Don Brenner, Stark & Stark

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Published in U.S. 1 Newspaper on February 2, 2000. All rights

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Partners, not Friends

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Don Brenner, Stark & Stark

Two friends quit their corporate jobs and decide to

go into business together. The business takes off, but then, after

a series of differences, one partner fires the other — the

ultimate

doublecross.

Although both partners have equal control of the company, the ousted

partner has little chance at retrieving his or her share of the equity

in the business without the prior contractual agreements, says Don

Brenner, partner at Stark and Stark at 993 Lenox Drive. "They

might have been friends in business, but never been partners before,

and consequently they don’t figure out how a buyout would be

financed,"

says Brenner, who speaks at the Princeton Chamber meeting,

"Explosion

in New Business," on Thursday, February 3, at the Doral Forrestal

at 11:30 a.m. Call 609-520-1776. Cost: $30.

Brenner, who holds a BA from SUNY Albany, Class of 1979, and attended

Rutgers Law School, says that bungled buy-outs are becoming more

prevalent

today. "More and more people coming out of large corporations

with big buyouts and using that to start a new business and they don’t

sit down and deal with these issues up front," he says. "What

happens when Fred and Bill, who are in lockstep at the start, have

a falling out over who owns the business? I want to point out that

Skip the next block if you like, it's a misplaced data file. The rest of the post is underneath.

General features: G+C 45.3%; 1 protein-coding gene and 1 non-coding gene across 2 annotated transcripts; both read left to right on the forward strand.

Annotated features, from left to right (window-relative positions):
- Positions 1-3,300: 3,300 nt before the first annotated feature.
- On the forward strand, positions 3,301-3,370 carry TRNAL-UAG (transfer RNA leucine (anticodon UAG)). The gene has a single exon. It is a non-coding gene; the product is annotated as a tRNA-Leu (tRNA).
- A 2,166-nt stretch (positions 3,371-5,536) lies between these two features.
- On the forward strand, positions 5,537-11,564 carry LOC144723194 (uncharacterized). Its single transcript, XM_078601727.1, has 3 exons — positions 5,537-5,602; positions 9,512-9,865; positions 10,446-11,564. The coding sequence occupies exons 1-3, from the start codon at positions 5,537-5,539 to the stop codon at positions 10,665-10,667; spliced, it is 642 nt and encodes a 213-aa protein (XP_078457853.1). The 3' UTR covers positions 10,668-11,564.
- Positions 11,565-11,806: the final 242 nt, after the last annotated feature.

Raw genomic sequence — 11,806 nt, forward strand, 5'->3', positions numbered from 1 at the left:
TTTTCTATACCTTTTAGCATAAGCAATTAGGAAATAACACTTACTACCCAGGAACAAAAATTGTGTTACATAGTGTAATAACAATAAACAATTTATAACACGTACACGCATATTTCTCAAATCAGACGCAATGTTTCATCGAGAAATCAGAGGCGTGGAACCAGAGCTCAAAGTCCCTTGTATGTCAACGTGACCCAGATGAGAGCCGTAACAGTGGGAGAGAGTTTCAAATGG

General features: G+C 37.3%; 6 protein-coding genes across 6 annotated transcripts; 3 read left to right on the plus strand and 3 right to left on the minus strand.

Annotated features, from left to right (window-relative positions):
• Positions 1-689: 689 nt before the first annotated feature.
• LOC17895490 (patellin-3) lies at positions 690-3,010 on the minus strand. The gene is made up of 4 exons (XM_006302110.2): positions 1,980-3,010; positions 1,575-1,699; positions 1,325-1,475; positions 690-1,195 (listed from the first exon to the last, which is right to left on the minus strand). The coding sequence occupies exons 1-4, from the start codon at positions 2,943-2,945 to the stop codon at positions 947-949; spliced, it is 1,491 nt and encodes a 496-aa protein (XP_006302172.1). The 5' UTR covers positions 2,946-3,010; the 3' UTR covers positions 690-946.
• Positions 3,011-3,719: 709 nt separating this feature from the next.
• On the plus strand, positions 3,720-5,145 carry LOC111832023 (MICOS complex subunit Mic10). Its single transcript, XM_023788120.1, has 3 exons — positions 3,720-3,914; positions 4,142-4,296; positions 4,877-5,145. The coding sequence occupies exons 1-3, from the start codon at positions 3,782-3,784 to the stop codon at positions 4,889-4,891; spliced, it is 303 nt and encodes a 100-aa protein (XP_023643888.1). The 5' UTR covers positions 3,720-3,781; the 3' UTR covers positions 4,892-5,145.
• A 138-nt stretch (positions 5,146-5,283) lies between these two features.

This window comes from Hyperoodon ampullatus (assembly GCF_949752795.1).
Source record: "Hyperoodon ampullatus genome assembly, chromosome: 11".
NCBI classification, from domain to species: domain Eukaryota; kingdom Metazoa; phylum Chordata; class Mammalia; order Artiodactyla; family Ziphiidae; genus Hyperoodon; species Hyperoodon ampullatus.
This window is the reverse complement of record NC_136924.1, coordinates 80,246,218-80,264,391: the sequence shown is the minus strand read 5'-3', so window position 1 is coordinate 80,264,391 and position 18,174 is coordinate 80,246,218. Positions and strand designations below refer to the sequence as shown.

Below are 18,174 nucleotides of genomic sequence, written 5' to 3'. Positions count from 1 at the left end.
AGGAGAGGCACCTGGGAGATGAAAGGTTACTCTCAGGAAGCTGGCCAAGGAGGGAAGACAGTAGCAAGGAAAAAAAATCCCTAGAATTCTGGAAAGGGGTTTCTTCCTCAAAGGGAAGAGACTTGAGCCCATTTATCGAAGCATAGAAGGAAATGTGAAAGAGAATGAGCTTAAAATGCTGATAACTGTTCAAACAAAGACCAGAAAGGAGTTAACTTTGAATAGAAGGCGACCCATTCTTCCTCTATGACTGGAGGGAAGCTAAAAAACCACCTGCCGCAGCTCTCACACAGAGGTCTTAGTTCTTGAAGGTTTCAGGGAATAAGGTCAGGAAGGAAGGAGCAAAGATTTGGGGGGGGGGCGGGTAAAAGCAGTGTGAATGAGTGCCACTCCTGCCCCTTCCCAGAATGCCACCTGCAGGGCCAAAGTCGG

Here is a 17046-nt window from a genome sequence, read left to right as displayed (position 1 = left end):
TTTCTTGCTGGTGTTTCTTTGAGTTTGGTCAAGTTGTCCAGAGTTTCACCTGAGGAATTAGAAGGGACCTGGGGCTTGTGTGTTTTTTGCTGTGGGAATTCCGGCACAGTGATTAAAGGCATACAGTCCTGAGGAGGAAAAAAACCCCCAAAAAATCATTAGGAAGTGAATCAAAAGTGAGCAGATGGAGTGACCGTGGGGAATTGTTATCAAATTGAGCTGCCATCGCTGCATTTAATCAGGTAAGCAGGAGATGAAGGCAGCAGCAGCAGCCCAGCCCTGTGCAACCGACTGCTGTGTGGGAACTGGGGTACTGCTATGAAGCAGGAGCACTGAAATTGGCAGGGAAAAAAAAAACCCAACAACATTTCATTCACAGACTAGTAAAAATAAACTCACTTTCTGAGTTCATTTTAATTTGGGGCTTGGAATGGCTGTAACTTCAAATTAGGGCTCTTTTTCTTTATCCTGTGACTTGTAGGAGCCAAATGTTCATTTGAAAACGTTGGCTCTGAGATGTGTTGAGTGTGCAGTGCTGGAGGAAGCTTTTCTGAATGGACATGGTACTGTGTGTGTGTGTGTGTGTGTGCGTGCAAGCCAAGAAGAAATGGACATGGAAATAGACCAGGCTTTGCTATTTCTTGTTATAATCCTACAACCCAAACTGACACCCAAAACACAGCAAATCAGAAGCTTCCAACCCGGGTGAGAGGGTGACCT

with shrewd planning you can avoid these problems." Brenner’s

advice:

Prepare a shareholders’ agreement that spells out what

will happen if the company doesn’t work out. Specifically: How is

the buyout going to be financed in the case that someone leaves or

dies? "You don’t want the business to be drained of its equity

when one of the shareholders wants to leave," says Brenner.

Create an employment agreement so you can’t be summarily

fired. "I’ve tried people who have gotten into small corporations

and one or the other gets fired because there’s been a falling out

among the shareholders and they are in their 50s and they have no

way of retrieving their equity."

It happened to one of Brenner’s clients, in fact. "They

basically locked my client out and said have a nice life," he

says. "Here he is, 62 years old, with two kids in college, and

he has no income, and couldn’t get his money out of the company. All

of that could have been avoided."

— Melinda Sherwood


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